BOL 1045: IE8: World's most secure browser

A new study shows that Internet Explorer 8 is the most secure browser in the world. Who paid for the study? Guess. We also uncover the Twitter mafia and a new alliance to fight malware. And Molly's dream of running her car on chickens comes closer to re

Tom Merritt Former CNET executive editor
4 min read

A new study shows that Internet Explorer 8 is the most secure browser in the world. Who paid for the study? Guess. We also uncover the Twitter mafia and a new alliance to fight malware. And Molly's dream of running her car on chickens comes closer to reality.

NOTE: There is no video for today's episode due to a technical error. That's right, you can go ahead and blame Jason for this one. Sorry. --Jason


Subscribe with iTunes (audio)
Subscribe with iTunes (video)
Subscribe with RSS (audio)
Subscribe with RSS (video)


Apple lead barely shrinks in customer-satisfaction survey


Microsoft to adopt dual-platform strategy to compete with Android and iPhone, say handset makers

Shocker: Windows 7 to sell in UK for half the US price!

New Dell-ARM combo poised to take on Wintel Netbooks?

New alliance aims to unite malware fight

Study touts Internet Explorer 8 as world's most secure browser

I4i says OpenOffice does not infringe like MS Word

Microsoft asks for stay of Word injunction

URL Shortener tr.im To Go Community-Owned, Open Source

How the short URL game is rigged

Vote for Buzz Out Loud at SXSW 2010

The Southeastern Conference has revised and cleared up its fan policy.

In this interview, Charles Bloom, the SEC Associate Commissioner of Media Relations clears up what the new policy means. Basically, they dont want anyone live streaming the games from their phones, but almost everything else is ok.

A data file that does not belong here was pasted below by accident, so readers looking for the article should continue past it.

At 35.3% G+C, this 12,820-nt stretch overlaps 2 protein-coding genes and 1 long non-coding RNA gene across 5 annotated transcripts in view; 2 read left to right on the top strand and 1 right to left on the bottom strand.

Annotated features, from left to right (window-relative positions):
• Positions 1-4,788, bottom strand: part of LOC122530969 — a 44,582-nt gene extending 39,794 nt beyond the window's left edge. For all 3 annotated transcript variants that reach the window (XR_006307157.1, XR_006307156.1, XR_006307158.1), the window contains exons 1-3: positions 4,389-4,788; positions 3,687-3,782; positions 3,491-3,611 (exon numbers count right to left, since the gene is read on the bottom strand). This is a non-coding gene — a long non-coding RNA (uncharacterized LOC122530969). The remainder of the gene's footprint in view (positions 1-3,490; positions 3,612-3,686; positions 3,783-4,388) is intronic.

John in Louisiana


Hey BuzzCrew-

Rare and elusive as it is for BOL to breach my field, I do love it. In Episode 1044 you discussed fake DNA for crime scenes etc. Now you were worried that this could be 1) Easily done 2) not discovered.

Well worry not, it was slightly explained in the NY Times article and a little was scene in the original paper’s abstract. The simplistic explanation is that natural DNA is methylated, a chemical process done by the cell to prevent certain genes from activated when not needed. But any DNA created by scientists isn’t methylated. There are quick and easy tests that can be done to prove whether DNA is methylated or not. As for how “simple” this process is to replicate DNA and fake it, well--in my world, relatively, I could probably do this in a few tries and be a pro by next month. As for your common murderer/thief– not likely to have the equipment or more importantly the MONEY to do so.

This would have to be a grand conspiracy and well thought-out.

Sadly we as tax payers will now have to fork over even more for our justice system/labs to add this extra experiment onto the forensics process.

And let me also say, most genetics folks always knew this was possible- just it has now been peer reviewed & published.

Cheers from Oxford
Tom Merritt the Doppelganger, PhD (Okay I never add this, but figured it works this time)


Hey BOL, it’s Oliver in Portland, Oregon.

In yesterday’s episode 1044 an emailer said he was surprised you hadn’t tested the voicemail-bypass tip. I’m writing to say I’m even more baffled that you never hit up Google for a solution. Here’s a link to a Lifehacker article from a few weeks ago. By pressing one-star-pound you guarantee instant access to the beep, regardless of the carrier. Points to you though for the conclusion that Verizon only sometimes works when pressing “one” – the article confirms this!

Sorry to drag this story into a third show, but I think your listeners would appreciate a more solid conclusion. Love listening to you guy!



Hey guys,

Just wanted to let you know that in Louisiana Tyson Foods is building a bio-diesel Plant that
turns chicken fat into high quality bio-diesel and jet fuel. So Molly is right when she said “we grow a lot of chickens, maybe we should start shoving them into gas tanks”.


Also, on the topic of the SECs ban on the use of Twitter and other social media during games. Les Miles, the head coach of LSU, which is an SEC school, said he will
be twittering before, during and after games. I guess the rule passed by the SEC was meant to discourage coaches and players as well as fans.


Thanks for the time.

Paul from Baton Rogue, LA